Bustillo challenges the trial court's instruction to the jury regarding the reasonable doubt standard. Because there was no objection to the instruction at trial, we review the instruction under the plain error standard. "A plain error is a highly prejudicial error affecting substantial rights." United States v. Giese, 597 F.2d 1170, 1199 (9th Cir.), cert. denied, 444 U.S. 979, 100 S.Ct. 480, 62 L.Ed.2d 405 (1979). Reversal of a criminal conviction on the basis of plain error is an exceptional remedy, which we invoke only when it appears necessary to prevent a miscarriage of justice or to preserve the integrity and reputation of the judicial process. Id. "An improper instruction rarely justifies a finding of plain error." United States v. Glickman, 604 F.2d 625, 632 (9th Cir.1979), cert. denied, 444 U.S. 1080, 100 S.Ct. 1032, 62 L.Ed.2d 764 (1980).


The trial judge instructed the jurors that they must find Bustillo guilty if they were "firmly convinced" of his guilt. Bustillo argues that this instruction was defective in that it reduced the Government's burden of proof. However, Bustillo points to no authority which suggests that the "firmly convinced" language used by the court constituted plain error.


The thrust of his reasoning is that there were other better instructions the court should have employed, such as those using "most important decision in one's life" or "hestitation to act" language. The availability of a better instruction does not provide a ground for reversal. See United States v. Robinson, 546 F.2d 309, 313-14 (9th Cir.1976), cert. denied, 430 U.S. 918 (1977); see also United States v. Jensen, 561 F.2d 1297, 1301 (8th Cir.1977) (absence of "hesitation to act" language does not constitute plain error). In Jensen, the court, reviewing under the plain error standard, affirmed the instruction to jurors that guilt should be found if they had "an abiding conviction of the defendant's guilt." 561 F.2d at 1300-01. We hold that the "firmly convinced" of guilt language employed by the trial court, like the "abiding conviction" of guilt language in Jensen, did not constitute a plain error.


Bustillo challenges the trial court's instruction that the jury must find him not guilty if there is a "real possibility" that he was not guilty. Bustillo contends that that burden was too stringent. He again points to better instructions which state that jurors having any "doubt based on reason and common sense" should find the defendant not guilty. See Manual of Model Jury Instructions for the Ninth Circuit Sec. 3.04 (1985).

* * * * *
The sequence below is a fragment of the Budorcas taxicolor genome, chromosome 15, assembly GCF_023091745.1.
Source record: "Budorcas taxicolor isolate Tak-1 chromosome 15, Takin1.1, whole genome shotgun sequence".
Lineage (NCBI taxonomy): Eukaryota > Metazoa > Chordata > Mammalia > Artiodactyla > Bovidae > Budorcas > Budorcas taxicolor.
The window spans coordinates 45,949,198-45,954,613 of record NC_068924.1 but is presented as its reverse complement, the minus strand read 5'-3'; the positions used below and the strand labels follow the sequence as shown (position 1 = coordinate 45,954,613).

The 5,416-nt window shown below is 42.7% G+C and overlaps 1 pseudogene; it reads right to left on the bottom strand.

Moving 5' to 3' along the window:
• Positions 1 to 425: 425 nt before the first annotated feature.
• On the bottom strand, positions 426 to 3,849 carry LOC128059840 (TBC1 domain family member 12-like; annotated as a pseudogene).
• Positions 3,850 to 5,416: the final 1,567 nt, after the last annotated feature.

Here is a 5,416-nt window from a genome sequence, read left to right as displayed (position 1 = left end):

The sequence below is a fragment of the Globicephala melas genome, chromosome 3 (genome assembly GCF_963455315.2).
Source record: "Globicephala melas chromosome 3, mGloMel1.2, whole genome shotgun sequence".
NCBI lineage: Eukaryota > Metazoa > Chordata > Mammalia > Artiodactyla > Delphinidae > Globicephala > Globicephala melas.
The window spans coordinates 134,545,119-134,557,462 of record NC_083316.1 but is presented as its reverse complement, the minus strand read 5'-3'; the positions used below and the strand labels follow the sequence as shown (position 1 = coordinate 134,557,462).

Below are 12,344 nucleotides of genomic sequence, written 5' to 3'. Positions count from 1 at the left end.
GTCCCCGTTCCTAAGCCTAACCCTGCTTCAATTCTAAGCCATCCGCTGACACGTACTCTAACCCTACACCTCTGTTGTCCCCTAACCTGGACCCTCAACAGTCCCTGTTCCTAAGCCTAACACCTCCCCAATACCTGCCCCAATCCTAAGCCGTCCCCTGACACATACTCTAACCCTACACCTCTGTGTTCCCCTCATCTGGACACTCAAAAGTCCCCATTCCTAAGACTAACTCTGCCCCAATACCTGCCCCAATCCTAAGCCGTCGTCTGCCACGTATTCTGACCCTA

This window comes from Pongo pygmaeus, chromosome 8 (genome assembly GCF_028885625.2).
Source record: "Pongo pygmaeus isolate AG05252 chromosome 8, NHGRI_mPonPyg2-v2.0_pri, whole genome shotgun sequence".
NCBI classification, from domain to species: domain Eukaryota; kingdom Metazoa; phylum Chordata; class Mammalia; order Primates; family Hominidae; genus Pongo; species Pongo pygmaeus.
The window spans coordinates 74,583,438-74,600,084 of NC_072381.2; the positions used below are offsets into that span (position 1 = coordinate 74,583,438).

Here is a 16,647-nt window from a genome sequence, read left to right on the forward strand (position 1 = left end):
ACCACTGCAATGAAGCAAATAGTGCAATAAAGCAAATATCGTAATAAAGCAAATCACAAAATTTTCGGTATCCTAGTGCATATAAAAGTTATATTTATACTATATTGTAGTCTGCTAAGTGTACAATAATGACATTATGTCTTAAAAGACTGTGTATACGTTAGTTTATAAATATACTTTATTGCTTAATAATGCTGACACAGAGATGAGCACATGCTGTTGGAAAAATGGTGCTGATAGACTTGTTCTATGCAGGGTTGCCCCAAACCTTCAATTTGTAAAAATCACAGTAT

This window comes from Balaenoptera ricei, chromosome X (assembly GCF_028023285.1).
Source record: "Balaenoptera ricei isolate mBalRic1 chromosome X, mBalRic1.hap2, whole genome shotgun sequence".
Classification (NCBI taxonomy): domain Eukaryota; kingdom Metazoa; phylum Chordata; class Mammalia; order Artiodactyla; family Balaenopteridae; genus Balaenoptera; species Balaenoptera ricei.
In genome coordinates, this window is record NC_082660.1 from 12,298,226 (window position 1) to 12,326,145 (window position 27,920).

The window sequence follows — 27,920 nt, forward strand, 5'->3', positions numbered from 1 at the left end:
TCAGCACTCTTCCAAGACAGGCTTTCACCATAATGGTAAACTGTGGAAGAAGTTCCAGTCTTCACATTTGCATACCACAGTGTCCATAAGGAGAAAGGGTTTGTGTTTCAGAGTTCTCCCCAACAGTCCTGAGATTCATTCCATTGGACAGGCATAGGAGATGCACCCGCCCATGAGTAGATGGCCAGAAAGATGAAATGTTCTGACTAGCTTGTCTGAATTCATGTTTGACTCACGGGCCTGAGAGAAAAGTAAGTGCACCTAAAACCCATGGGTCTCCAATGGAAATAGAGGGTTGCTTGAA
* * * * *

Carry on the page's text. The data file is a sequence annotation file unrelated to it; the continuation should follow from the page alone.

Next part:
However, in United States v. Newport, 747 F.2d 1307, 1308 (9th Cir.1984), we affirmed an instruction defining reasonable doubt as "real doubt." We hold that the language "real possibility" of innocence is similar to "real doubt" as to guilt, and affirm the instruction.


Finally, Bustillo alleges that the trial court erred by including of the phrase, "There are very few things in this world that we know with absolute certainty," and by discussing when the jury must find him guilty before discussing when it must find him not guilty. We are unconvinced that these particular instructions, when read in the context of the entire charge to the jury, constituted any error at all, and hold that these alleged infirmities certainly do not constitute plain error. See United States v. Robinson, 546 F.2d at 314.




Bustillo's conviction under Hawaii Rev.Stat. Sec. 708-836 and 18 U.S.C. Sec. 13 is AFFIRMED.


The Honorable William B. Enright, United States District Judge from the Southern District of California, sitting by designation


Hawaii Rev.Stat. Sec. 708-836 (1976) reads as follows:

Unauthorized control of propelled vehicle. (1) A person commits the offense of unauthorized control of a propelled vehicle if he intentionally exerts unauthorized control over another's propelled vehicle by operating the vehicle without the owner's consent or by changing the identity of the vehicle without the owner's consent.

(2) "Propelled vehicle" means an automobile, airplane, motorcycle, motorboat, or other motor-propelled vehicle.

(3) It is an affirmative defense to a prosecution under this section that the defendant reasonably believed that the owner would have authorized the use had he known of it.

(4) Unauthorized control of a propelled vehicle is a class C felony.